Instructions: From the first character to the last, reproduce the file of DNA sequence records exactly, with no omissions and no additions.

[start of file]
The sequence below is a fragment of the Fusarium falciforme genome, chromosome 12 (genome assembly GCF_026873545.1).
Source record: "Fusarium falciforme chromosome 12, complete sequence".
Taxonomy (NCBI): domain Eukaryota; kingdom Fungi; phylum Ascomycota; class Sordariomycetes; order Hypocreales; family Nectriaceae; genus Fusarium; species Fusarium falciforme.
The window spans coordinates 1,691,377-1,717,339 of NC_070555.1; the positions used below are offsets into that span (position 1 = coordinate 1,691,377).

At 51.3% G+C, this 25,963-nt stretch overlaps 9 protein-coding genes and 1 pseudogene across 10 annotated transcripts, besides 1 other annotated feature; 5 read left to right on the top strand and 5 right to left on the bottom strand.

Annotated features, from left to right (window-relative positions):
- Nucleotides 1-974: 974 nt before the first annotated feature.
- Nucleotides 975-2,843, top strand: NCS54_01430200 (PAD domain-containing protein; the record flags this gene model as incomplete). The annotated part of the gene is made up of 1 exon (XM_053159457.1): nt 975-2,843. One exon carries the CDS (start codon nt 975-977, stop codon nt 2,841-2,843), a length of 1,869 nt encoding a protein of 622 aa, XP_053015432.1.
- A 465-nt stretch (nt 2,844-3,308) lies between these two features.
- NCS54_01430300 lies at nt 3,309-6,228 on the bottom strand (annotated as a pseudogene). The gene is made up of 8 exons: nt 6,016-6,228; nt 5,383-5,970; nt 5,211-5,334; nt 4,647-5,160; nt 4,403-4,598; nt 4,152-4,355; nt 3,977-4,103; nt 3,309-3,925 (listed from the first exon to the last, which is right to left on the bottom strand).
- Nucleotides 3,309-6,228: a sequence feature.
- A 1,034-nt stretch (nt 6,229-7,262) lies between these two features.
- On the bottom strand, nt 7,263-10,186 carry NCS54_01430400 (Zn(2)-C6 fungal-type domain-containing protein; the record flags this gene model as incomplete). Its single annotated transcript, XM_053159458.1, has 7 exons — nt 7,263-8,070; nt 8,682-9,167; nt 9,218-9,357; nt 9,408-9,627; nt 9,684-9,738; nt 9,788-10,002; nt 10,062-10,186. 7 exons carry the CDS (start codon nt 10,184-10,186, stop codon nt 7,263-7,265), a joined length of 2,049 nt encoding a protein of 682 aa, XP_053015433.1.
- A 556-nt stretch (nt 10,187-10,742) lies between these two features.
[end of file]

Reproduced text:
The sequence below is a fragment of the Fusarium falciforme genome, chromosome 12 (genome assembly GCF_026873545.1).
Source record: "Fusarium falciforme chromosome 12, complete sequence".
Taxonomy (NCBI): domain Eukaryota; kingdom Fungi; phylum Ascomycota; class Sordariomycetes; order Hypocreales; family Nectriaceae; genus Fusarium; species Fusarium falciforme.
The window spans coordinates 1,691,377-1,717,339 of NC_070555.1; the positions used below are offsets into that span (position 1 = coordinate 1,691,377).

At 51.3% G+C, this 25,963-nt stretch overlaps 9 protein-coding genes and 1 pseudogene across 10 annotated transcripts, besides 1 other annotated feature; 5 read left to right on the top strand and 5 right to left on the bottom strand.

Annotated features, from left to right (window-relative positions):
- Nucleotides 1-974: 974 nt before the first annotated feature.
- Nucleotides 975-2,843, top strand: NCS54_01430200 (PAD domain-containing protein; the record flags this gene model as incomplete). The annotated part of the gene is made up of 1 exon (XM_053159457.1): nt 975-2,843. One exon carries the CDS (start codon nt 975-977, stop codon nt 2,841-2,843), a length of 1,869 nt encoding a protein of 622 aa, XP_053015432.1.
- A 465-nt stretch (nt 2,844-3,308) lies between these two features.
- NCS54_01430300 lies at nt 3,309-6,228 on the bottom strand (annotated as a pseudogene). The gene is made up of 8 exons: nt 6,016-6,228; nt 5,383-5,970; nt 5,211-5,334; nt 4,647-5,160; nt 4,403-4,598; nt 4,152-4,355; nt 3,977-4,103; nt 3,309-3,925 (listed from the first exon to the last, which is right to left on the bottom strand).
- Nucleotides 3,309-6,228: a sequence feature.
- A 1,034-nt stretch (nt 6,229-7,262) lies between these two features.
- On the bottom strand, nt 7,263-10,186 carry NCS54_01430400 (Zn(2)-C6 fungal-type domain-containing protein; the record flags this gene model as incomplete). Its single annotated transcript, XM_053159458.1, has 7 exons — nt 7,263-8,070; nt 8,682-9,167; nt 9,218-9,357; nt 9,408-9,627; nt 9,684-9,738; nt 9,788-10,002; nt 10,062-10,186. 7 exons carry the CDS (start codon nt 10,184-10,186, stop codon nt 7,263-7,265), a joined length of 2,049 nt encoding a protein of 682 aa, XP_053015433.1.
- A 556-nt stretch (nt 10,187-10,742) lies between these two features.